Karyn Barrett, MD ’21, graduated shortly after the simulation, and is now a resident physician at Brigham and Women’s Hospital in Boston. Her experience having conversations about patient care with nursing students in the simulation helped to better prepare her for what she does every day in residency.
“When I've been rotating inpatient on the wards, it has been an everyday occurrence multiple times a day, especially when I'm dealing with acute sick patients, and there's constant vital sign changes and changes in their status and changes in their plan in terms of medication,” Barrett says. “We're communicating constantly here with nurses. So it was great that we had a practice run with that to go over what it might be like.”
‘It’s All About Patient Safety’
Trying to safely schedule the simulation in the midst of a global pandemic greatly increased the degree of difficulty. But the benefits of making it work far outweighed any impediments. In addition to providing nursing and medical students a safe space to practice their communications skills, and the confidence boost that comes with that, the interprofessional simulation offers another, even more compelling, benefit, says Meaghan Shattuck, MSN, a CNHP assistant clinical professor.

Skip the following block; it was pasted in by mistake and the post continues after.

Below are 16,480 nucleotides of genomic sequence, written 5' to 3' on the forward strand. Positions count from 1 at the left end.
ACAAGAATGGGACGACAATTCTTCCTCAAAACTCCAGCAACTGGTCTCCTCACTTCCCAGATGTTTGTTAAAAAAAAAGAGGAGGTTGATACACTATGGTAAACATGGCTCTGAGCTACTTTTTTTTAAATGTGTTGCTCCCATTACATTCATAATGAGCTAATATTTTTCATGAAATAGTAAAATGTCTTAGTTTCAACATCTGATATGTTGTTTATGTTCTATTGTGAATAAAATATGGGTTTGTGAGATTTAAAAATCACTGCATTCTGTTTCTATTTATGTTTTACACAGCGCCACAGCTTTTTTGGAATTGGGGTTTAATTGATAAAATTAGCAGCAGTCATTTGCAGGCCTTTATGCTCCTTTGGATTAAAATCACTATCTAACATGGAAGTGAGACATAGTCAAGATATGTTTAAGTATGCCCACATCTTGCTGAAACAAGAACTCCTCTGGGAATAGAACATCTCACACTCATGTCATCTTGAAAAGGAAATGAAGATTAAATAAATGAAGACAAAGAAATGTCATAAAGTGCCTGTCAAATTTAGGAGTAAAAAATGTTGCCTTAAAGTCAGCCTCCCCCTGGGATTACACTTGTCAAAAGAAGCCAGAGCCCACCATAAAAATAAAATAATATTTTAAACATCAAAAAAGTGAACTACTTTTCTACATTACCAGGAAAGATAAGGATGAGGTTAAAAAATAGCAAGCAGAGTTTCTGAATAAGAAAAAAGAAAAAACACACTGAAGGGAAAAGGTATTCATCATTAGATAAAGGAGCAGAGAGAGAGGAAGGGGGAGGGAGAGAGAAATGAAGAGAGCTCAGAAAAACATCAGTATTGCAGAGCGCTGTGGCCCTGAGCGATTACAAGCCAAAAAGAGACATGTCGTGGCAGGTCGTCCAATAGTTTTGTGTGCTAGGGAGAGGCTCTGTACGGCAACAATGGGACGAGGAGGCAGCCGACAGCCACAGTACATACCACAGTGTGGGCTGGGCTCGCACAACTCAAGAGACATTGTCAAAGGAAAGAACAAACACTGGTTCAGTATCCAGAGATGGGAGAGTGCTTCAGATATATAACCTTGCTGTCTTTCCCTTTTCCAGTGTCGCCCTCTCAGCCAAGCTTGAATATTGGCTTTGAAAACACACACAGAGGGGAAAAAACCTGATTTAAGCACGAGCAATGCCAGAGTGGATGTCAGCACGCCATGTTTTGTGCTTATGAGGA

“It’s all about patient safety,” Shattuck says. “That is why it is so important for both future nurses and future physicians to live this type of communication because it really is about the patient and the safety and the quality of the care that we need to give to our patients.”
The simulation grew out of discussions about interprofessional collaborations between Dana C. Farabaugh, MD, associate dean for clinical education in the College of Medicine and professor in the Department of Obstetrics & Gynecology, and Kate Morse, PHD, assistant dean for experiential learning and innovation, and associate clinical professor in CNHP.
Determined to provide graduating medical and nursing students the chance to practice patient care conversations in a realistic simulation before they began their careers, Morse and Farabaugh enlisted Shattuck and Genevieve M. Porrecca, MSN, an assistant clinical professor and simulation education specialist, to help plan and recruit students, as well as faculty and alumni, to participate.